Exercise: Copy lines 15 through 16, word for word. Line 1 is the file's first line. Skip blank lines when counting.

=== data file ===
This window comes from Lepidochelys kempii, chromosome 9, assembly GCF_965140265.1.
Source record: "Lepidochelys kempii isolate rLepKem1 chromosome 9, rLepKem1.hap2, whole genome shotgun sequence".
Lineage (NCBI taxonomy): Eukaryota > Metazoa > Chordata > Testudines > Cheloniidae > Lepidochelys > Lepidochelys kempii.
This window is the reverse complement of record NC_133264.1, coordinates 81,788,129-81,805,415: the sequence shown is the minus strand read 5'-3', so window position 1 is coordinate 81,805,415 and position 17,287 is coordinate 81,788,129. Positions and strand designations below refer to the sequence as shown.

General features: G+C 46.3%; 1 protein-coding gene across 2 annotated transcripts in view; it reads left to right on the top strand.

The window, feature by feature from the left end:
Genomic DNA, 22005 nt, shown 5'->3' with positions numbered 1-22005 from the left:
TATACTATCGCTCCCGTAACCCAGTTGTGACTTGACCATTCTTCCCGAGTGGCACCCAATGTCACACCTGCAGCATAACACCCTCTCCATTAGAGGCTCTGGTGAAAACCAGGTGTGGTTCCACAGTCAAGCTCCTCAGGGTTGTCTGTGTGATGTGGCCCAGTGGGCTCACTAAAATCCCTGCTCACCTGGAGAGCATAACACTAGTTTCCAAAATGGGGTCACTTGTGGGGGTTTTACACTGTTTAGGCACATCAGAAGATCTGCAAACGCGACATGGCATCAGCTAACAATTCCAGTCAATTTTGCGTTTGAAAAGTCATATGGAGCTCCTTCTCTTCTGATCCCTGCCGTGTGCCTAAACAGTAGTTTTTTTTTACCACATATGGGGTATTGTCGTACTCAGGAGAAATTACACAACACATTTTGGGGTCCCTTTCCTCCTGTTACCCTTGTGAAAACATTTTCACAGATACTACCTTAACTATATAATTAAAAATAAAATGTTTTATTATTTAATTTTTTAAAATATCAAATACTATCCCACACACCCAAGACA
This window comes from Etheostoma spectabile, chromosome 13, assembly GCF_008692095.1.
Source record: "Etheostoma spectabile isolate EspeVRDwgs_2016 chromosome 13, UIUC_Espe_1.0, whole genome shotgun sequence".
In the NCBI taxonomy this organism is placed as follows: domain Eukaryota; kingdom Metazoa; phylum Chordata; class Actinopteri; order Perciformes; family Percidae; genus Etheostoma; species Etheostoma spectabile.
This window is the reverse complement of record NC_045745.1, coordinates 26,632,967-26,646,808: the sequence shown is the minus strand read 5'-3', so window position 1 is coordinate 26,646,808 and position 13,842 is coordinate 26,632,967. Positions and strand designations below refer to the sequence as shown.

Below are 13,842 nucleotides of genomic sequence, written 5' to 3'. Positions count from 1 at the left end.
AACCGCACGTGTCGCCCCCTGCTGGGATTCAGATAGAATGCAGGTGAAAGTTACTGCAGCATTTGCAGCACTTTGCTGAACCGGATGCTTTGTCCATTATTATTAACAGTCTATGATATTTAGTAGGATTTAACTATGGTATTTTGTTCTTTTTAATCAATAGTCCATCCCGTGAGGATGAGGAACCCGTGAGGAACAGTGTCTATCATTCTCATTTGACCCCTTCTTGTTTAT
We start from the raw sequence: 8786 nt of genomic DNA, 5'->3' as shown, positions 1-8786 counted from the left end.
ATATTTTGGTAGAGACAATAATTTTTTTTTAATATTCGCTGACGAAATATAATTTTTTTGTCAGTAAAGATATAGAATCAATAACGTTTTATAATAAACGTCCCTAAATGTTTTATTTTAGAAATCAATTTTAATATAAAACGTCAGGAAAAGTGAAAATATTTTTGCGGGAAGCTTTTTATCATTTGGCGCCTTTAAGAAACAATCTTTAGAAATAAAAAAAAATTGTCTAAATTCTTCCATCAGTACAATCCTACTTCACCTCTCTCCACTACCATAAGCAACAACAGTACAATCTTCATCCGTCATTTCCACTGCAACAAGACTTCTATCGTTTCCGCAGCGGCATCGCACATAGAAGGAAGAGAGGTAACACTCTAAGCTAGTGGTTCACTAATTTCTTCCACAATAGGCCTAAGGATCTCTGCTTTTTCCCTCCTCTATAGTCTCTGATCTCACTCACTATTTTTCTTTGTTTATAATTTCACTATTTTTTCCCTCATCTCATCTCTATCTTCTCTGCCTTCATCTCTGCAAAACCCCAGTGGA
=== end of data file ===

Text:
We start from the raw sequence: 8786 nt of genomic DNA, 5'->3' as shown, positions 1-8786 counted from the left end.
ATATTTTGGTAGAGACAATAATTTTTTTTTAATATTCGCTGACGAAATATAATTTTTTTGTCAGTAAAGATATAGAATCAATAACGTTTTATAATAAACGTCCCTAAATGTTTTATTTTAGAAATCAATTTTAATATAAAACGTCAGGAAAAGTGAAAATATTTTTGCGGGAAGCTTTTTATCATTTGGCGCCTTTAAGAAACAATCTTTAGAAATAAAAAAAAATTGTCTAAATTCTTCCATCAGTACAATCCTACTTCACCTCTCTCCACTACCATAAGCAACAACAGTACAATCTTCATCCGTCATTTCCACTGCAACAAGACTTCTATCGTTTCCGCAGCGGCATCGCACATAGAAGGAAGAGAGGTAACACTCTAAGCTAGTGGTTCACTAATTTCTTCCACAATAGGCCTAAGGATCTCTGCTTTTTCCCTCCTCTATAGTCTCTGATCTCACTCACTATTTTTCTTTGTTTATAATTTCACTATTTTTTCCCTCATCTCATCTCTATCTTCTCTGCCTTCATCTCTGCAAAACCCCAGTGGA